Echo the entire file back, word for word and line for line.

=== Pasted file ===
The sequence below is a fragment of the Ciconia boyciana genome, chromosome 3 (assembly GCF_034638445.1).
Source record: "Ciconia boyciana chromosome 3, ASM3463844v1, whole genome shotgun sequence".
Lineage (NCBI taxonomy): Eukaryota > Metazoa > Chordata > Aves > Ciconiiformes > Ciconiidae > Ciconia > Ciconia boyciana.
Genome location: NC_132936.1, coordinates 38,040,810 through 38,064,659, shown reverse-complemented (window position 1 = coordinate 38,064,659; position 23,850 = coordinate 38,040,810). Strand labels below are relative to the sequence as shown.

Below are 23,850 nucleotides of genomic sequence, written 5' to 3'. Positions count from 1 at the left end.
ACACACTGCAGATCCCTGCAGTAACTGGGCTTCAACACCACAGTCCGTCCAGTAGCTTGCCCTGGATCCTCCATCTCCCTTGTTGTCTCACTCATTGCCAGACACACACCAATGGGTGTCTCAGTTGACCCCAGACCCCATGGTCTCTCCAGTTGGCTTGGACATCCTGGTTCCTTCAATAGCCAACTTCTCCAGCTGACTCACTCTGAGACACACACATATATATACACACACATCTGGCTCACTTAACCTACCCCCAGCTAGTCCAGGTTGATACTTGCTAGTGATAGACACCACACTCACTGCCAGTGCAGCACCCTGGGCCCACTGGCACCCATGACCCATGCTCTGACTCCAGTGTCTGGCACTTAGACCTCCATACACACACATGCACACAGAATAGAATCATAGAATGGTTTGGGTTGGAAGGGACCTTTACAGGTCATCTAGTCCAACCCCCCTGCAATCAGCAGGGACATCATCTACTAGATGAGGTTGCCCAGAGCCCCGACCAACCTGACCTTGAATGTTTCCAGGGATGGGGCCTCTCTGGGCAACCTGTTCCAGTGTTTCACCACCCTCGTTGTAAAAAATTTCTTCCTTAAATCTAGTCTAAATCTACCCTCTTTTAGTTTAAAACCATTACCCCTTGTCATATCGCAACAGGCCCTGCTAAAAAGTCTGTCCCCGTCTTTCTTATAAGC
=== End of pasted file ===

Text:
The sequence below is a fragment of the Ciconia boyciana genome, chromosome 3 (assembly GCF_034638445.1).
Source record: "Ciconia boyciana chromosome 3, ASM3463844v1, whole genome shotgun sequence".
Lineage (NCBI taxonomy): Eukaryota > Metazoa > Chordata > Aves > Ciconiiformes > Ciconiidae > Ciconia > Ciconia boyciana.
Genome location: NC_132936.1, coordinates 38,040,810 through 38,064,659, shown reverse-complemented (window position 1 = coordinate 38,064,659; position 23,850 = coordinate 38,040,810). Strand labels below are relative to the sequence as shown.

Below are 23,850 nucleotides of genomic sequence, written 5' to 3'. Positions count from 1 at the left end.
ACACACTGCAGATCCCTGCAGTAACTGGGCTTCAACACCACAGTCCGTCCAGTAGCTTGCCCTGGATCCTCCATCTCCCTTGTTGTCTCACTCATTGCCAGACACACACCAATGGGTGTCTCAGTTGACCCCAGACCCCATGGTCTCTCCAGTTGGCTTGGACATCCTGGTTCCTTCAATAGCCAACTTCTCCAGCTGACTCACTCTGAGACACACACATATATATACACACACATCTGGCTCACTTAACCTACCCCCAGCTAGTCCAGGTTGATACTTGCTAGTGATAGACACCACACTCACTGCCAGTGCAGCACCCTGGGCCCACTGGCACCCATGACCCATGCTCTGACTCCAGTGTCTGGCACTTAGACCTCCATACACACACATGCACACAGAATAGAATCATAGAATGGTTTGGGTTGGAAGGGACCTTTACAGGTCATCTAGTCCAACCCCCCTGCAATCAGCAGGGACATCATCTACTAGATGAGGTTGCCCAGAGCCCCGACCAACCTGACCTTGAATGTTTCCAGGGATGGGGCCTCTCTGGGCAACCTGTTCCAGTGTTTCACCACCCTCGTTGTAAAAAATTTCTTCCTTAAATCTAGTCTAAATCTACCCTCTTTTAGTTTAAAACCATTACCCCTTGTCATATCGCAACAGGCCCTGCTAAAAAGTCTGTCCCCGTCTTTCTTATAAGC